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Etienne Douglas manages the Webstars program at the Marin City Library, teaching high school students how to use a variety of computer programs. Robert Tong — Marin Independent Journal

Marin Snapshot: San Rafael Man Runs Youth Technology Program in Marin City

Etienne Douglas of San Rafael has been interested in computer technology since he was 5-years-old, playing with gadgets his stepfather, who was employed by IBM, brought home from work.

Douglas, 38, shares his ongoing passion for computers by running the Marin WebStars youth technology program at the Marin City Library. Since 2004 he’s been teaching high school students how to use a variety of computer programs, including the software that runs the library’s 3-D printer. In exchange, the students are employed by the library to help visitors with all their technological needs.

Q: What’s it been like to manage the WebStars program?

A: It’s been great. I remember the first kids that I hired. They’re grown and through college now. My most successful WebStar graduated from San Diego State and right out of school got a job with Microsoft. I have three WebStars now and I have had 25 students total.

Q: What do the WebStars do?

A: They usually work about 10 to 14 hours a week, but can work more hours once they turn 16. They go around and make sure all the computers, printers and copy machines are on at the library. Some days they have one-on-one classes that are scheduled where they teach basic computer skills such as how to use Microsoft Excel. They are also responsible for the 3-D printer and helping people use it. They have projects that I assign them, such as making documentaries. We’ve done profiles on all of the Marin regional libraries, which are two- to three-minute videos about what that library has to offer and why it is unique.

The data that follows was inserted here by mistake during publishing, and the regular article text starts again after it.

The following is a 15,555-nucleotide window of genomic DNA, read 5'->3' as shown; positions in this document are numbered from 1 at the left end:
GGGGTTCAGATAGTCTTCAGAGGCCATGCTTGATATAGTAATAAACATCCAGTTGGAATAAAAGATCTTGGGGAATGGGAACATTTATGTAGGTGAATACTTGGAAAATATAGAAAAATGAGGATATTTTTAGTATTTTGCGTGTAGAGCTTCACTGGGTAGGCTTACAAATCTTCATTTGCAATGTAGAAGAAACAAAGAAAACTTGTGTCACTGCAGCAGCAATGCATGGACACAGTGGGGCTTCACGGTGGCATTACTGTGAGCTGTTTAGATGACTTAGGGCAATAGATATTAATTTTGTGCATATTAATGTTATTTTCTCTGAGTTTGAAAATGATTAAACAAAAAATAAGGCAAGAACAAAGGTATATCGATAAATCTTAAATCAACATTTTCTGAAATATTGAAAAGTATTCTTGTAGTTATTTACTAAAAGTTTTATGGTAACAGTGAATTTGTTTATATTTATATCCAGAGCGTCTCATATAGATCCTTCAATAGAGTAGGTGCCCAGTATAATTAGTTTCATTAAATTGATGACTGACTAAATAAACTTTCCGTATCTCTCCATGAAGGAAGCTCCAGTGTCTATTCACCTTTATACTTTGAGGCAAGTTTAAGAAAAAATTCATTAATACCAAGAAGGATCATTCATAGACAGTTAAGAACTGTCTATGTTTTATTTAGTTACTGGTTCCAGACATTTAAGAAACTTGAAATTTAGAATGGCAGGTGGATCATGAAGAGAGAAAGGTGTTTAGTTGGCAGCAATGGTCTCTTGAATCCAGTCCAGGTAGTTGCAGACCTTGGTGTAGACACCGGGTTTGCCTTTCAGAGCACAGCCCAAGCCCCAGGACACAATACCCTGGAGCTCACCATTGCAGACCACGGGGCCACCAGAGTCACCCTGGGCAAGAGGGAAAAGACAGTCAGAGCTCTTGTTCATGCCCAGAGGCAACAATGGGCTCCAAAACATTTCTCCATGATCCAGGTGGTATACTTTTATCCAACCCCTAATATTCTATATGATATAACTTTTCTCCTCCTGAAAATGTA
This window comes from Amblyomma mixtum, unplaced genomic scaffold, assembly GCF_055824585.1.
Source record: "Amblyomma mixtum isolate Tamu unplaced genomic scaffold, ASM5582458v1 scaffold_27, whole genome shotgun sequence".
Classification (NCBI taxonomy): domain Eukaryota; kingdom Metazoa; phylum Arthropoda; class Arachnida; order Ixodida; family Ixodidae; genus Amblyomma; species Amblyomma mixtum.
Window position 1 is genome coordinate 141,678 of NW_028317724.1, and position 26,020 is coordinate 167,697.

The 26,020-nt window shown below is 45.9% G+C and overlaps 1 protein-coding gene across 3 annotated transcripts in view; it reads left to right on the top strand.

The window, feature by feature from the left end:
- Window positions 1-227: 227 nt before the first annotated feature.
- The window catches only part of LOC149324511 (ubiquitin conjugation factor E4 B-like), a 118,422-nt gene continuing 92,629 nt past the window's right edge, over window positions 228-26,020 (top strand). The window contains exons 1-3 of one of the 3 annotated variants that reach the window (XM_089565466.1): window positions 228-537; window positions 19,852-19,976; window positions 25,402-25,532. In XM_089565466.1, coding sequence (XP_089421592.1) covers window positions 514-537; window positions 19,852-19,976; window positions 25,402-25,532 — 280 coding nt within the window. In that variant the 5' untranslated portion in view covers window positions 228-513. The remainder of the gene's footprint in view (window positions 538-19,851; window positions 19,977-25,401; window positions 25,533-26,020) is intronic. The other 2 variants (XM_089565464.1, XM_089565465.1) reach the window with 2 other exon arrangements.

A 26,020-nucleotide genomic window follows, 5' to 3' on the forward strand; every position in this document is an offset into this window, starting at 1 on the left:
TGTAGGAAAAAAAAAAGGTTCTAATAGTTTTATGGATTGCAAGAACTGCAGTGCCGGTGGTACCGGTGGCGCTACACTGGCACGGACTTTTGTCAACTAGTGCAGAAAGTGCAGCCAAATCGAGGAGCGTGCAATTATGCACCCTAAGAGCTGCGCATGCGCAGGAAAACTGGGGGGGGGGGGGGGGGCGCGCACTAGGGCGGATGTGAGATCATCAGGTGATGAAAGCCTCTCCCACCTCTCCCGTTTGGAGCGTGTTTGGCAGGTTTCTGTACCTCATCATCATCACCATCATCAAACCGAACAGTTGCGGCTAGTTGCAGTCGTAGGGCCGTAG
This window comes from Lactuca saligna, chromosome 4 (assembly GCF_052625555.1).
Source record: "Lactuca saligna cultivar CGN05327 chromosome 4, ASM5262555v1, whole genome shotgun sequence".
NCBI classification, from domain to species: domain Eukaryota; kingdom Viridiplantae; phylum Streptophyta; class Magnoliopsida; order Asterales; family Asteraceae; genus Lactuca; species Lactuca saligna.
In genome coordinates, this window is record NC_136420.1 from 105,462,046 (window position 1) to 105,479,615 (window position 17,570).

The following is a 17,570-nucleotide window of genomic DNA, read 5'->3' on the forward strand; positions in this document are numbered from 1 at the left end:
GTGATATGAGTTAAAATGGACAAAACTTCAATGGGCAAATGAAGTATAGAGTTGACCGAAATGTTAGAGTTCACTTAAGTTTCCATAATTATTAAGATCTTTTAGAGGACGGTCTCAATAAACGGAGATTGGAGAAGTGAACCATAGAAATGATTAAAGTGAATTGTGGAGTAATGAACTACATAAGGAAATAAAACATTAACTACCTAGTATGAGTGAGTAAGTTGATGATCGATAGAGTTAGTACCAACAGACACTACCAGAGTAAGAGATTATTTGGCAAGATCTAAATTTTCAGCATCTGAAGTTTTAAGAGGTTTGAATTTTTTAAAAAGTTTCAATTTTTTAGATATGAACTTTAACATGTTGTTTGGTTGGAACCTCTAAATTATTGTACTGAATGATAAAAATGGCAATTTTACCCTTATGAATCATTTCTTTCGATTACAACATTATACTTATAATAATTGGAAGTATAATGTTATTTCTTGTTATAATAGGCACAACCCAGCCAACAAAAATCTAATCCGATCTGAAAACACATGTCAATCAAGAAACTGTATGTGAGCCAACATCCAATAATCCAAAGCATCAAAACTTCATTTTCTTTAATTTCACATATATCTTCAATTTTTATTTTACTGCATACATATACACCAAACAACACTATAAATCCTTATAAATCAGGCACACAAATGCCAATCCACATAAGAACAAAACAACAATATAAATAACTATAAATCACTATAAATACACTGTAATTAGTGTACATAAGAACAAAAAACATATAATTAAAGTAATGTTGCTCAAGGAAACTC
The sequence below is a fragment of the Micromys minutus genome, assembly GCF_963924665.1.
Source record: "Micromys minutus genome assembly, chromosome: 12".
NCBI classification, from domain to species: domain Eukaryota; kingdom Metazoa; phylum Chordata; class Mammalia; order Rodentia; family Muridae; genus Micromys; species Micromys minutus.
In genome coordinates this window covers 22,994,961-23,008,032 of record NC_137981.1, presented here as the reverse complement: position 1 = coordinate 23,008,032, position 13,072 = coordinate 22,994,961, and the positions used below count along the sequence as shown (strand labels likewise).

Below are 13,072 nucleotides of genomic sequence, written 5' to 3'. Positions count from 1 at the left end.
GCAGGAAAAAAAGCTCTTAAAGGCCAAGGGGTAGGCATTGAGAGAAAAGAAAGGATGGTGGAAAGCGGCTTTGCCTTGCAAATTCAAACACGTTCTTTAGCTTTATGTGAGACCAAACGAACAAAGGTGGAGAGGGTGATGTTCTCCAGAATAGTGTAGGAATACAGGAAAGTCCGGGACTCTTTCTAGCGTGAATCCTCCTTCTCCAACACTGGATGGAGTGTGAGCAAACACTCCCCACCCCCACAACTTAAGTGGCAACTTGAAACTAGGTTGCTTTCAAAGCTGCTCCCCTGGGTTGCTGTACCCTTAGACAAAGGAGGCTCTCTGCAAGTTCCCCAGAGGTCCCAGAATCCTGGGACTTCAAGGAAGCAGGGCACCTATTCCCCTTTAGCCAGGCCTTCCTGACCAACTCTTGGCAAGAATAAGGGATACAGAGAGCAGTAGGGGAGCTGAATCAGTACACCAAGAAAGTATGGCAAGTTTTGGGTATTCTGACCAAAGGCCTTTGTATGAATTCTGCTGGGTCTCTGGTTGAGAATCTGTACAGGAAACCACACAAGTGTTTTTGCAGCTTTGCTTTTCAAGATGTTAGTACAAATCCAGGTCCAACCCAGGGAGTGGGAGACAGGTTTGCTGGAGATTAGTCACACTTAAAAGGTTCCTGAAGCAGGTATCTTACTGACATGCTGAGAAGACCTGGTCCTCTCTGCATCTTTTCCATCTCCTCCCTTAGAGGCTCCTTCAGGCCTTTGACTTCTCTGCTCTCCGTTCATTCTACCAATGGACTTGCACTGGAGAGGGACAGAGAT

Q: How did you get involved with computers?

A: My stepfather was into gadgets, having worked at IBM, and I absorbed all of that. I always had a computer growing up. When I went to UC Santa Barbara, I remember going to the computer lab and sitting down at the computers and there was the Internet. It blew my mind. I left Santa Barbara for Fresno and began working as the network administrator for Habitat for Humanity. They used to get all these donated computers and one day I went into the closet where they kept them and asked to mess around with the computers. I eventually put a computer together and added it to the network. I started picking up clients on the side. I thought “this is something I can do and that I’m good at.”

Q: What do you enjoy about working in Marin City?

A: I’ve been going to church in Marin City since 1998 and I lived there from 2004 to 2009. I like the fact that the people are friendly. It’s nice that everybody has a sense of community. It feels like everybody here is family. I know the knock on Marin City is a lot of people think it’s not safe. It gets a bad rap, but people walk their dogs here at night. It does have its issues, but for the most part everybody cares and wants to help fix those issues.